Sympathy For The Devil Review
Before the Rolling Stones became involved, Jean-Luc Godard’s film, intended by the director to be called One + One, started out initially as a film about abortion. But as part of the bid to lure the controversial director Jean-Luc Godard across to the UK to apply his unique perspective on the highly charged political events and issues of the day, the deal was sweetened by allowing him access to film the Stones during the ‘Beggar’s Banquet’ recording sessions of the song Sympathy For The Devil.
Godard arrived in the UK then at a time of heightened worldwide political tensions, with people becoming increasingly aware of the cost of the Vietnam War, and with students rioting on the streets of Paris. Godard himself was at his most politicised, with recent films such as La Chinoise (1967) and most explosively Weekend (1967), increasingly distancing himself from traditional filmmaking, which he had come to regard as cultural imperialism. His ideas for One + One rapidly changed and evolved, it’s bipartite structure playing out as a dialectic between creation (the recording of a song by the Rolling Stones) and destruction (the political climate that was giving rise to uprising and resistance, most notably through the Black Power movement).
The film consequently alternately switches between scenes of the Rolling Stones (Mick Jagger, Keith Richards, Brian Jones, Charlie Watts and Bill Wyman) in a recording studio and various tableaux representing the struggle by the black man against the oppression, the relationship between youth and democracy and the fascism of soi-disant culture. The sequences of the Rolling Stones jamming, rehearsing and recording Sympathy For The Devil are all filmed in flowing 10-minute single-take long tracking, crane shots and pans and are quite electric, showing the band recording one of their most potent songs, about the Kennedy family, assassination and the seduction of evil. We see the song go through various stages, from a raw, acoustic ballad, through to it’s full-on use of tribal beats and dirty blues guitar rhythms, all appropriated of course from black culture. In between, Godard creates a number of his absurd, political situations, extended versions of the playful skits used in La Chinoise, but holding the full excoriating anger that had burst forth in Weekend, showing black men in a junkyard reading from militant texts, decrying the loss of black culture, racism, and the need to struggle for a black identity, all the while arming themselves for struggle against the white man. To add to this potent mix, there are the usual Godardian intertitles – used to divide each of the alternating sections – and painting of slogans on walls, protesting inevitably against American imperialism, the CIA and Vietnam, and readings from a lurid, pornographic espionage novel invoking major real-life political and religious leaders.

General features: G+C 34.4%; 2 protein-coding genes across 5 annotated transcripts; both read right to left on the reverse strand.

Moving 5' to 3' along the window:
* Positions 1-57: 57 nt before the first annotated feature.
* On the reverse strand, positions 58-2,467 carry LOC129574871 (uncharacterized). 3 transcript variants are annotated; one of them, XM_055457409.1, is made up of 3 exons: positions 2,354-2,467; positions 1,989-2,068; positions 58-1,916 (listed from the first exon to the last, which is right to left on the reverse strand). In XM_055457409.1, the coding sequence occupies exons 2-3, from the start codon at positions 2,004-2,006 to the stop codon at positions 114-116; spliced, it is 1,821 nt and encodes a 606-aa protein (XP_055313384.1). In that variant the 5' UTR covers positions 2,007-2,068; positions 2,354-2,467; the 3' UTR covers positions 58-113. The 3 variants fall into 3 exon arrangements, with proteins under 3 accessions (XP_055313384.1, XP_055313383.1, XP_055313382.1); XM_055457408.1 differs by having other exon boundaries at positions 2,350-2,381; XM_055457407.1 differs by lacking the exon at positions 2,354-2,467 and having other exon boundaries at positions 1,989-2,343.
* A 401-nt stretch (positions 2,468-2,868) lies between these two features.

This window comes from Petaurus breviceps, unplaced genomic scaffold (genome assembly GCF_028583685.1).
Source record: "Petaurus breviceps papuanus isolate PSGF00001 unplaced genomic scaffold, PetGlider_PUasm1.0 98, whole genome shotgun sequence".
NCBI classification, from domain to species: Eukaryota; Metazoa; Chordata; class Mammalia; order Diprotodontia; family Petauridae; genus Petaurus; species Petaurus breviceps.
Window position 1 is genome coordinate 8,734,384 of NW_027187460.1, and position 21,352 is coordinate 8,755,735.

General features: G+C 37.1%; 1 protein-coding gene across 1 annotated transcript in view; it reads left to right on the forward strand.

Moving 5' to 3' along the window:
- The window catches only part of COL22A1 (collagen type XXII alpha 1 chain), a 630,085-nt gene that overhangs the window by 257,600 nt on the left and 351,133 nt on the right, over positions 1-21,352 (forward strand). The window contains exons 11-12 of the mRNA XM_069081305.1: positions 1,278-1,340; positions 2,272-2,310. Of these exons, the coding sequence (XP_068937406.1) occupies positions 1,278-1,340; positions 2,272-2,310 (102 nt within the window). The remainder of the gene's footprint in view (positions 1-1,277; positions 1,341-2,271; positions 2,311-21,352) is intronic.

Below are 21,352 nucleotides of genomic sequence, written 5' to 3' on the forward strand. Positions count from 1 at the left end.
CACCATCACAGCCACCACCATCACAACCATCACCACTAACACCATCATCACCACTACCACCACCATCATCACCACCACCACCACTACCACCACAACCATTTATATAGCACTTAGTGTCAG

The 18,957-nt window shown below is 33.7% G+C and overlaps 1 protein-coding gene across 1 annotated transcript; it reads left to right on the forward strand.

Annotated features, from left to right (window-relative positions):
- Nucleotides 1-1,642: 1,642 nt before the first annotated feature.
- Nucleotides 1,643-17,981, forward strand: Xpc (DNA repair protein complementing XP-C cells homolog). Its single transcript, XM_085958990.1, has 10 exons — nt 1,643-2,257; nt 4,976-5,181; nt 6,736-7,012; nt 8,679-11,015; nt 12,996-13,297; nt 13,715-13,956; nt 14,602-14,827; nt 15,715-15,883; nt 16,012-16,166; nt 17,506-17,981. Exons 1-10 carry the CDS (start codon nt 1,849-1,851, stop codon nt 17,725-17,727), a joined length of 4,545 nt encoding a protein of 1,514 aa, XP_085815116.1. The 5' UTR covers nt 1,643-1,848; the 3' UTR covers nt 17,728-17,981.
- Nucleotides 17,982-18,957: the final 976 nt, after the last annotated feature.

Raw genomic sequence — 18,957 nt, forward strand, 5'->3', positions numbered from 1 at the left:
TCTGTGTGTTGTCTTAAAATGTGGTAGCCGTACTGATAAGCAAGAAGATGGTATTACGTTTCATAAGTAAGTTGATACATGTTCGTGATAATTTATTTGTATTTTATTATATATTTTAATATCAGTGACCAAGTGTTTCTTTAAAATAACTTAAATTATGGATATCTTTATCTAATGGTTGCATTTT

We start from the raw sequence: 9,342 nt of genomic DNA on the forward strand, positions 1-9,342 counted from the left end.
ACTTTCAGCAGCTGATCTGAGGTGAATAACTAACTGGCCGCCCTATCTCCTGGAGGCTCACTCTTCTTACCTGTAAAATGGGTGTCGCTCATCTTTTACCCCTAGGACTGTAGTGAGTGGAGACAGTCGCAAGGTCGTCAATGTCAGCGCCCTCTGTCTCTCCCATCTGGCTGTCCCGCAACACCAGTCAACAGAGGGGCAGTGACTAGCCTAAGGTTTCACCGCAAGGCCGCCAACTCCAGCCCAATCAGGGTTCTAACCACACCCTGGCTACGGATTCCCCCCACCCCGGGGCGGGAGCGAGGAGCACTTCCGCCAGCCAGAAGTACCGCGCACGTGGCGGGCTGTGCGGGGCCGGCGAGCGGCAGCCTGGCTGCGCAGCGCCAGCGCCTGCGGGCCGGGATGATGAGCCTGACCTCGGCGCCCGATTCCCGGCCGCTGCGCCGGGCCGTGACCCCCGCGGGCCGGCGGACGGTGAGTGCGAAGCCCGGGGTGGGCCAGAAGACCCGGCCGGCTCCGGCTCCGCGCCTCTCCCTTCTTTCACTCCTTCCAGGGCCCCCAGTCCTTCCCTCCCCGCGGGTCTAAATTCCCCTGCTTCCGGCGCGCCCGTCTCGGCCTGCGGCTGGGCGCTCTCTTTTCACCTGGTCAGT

At this period, and thereafter, Godard would constantly try to evolve cinema away from the traditional format to extend its possibilities and find a new holistic language to express thoughts and ideas, using words, images, music, literature – philosophical, sociological, lurid pulp fiction and even slogans painted on walls – to see what one brings out of the other when they are placed together. Here, he taps into the mood and character of a certain period – the sixties, the Stones, Black Power, Malcolm X, The Black Panthers, Mao, Vietnam, Marxist-Leninism – and the film is practically a lexicon of all the counter-culture buzzwords of the period, of youth movements and a revolutionary spirit. Through them Godard is trying to understand how the modern young person and intellectual revolutionary should react to the world around them. Sympathy With The Devil is then, by turns, fascinating and tedious, inspired and laboured, sublime and didactic, occasionally hitting on moments of genius, but more often descending into obscurity, ineffectual sloganeering and pose, that never seems to get to the heart of anything tangible. As ever with Godard though, it’s the intangible moments when it connects with something beyond what anyone else can achieve with the cinematic medium that makes Godard’s films and this one in particular, still worth watching.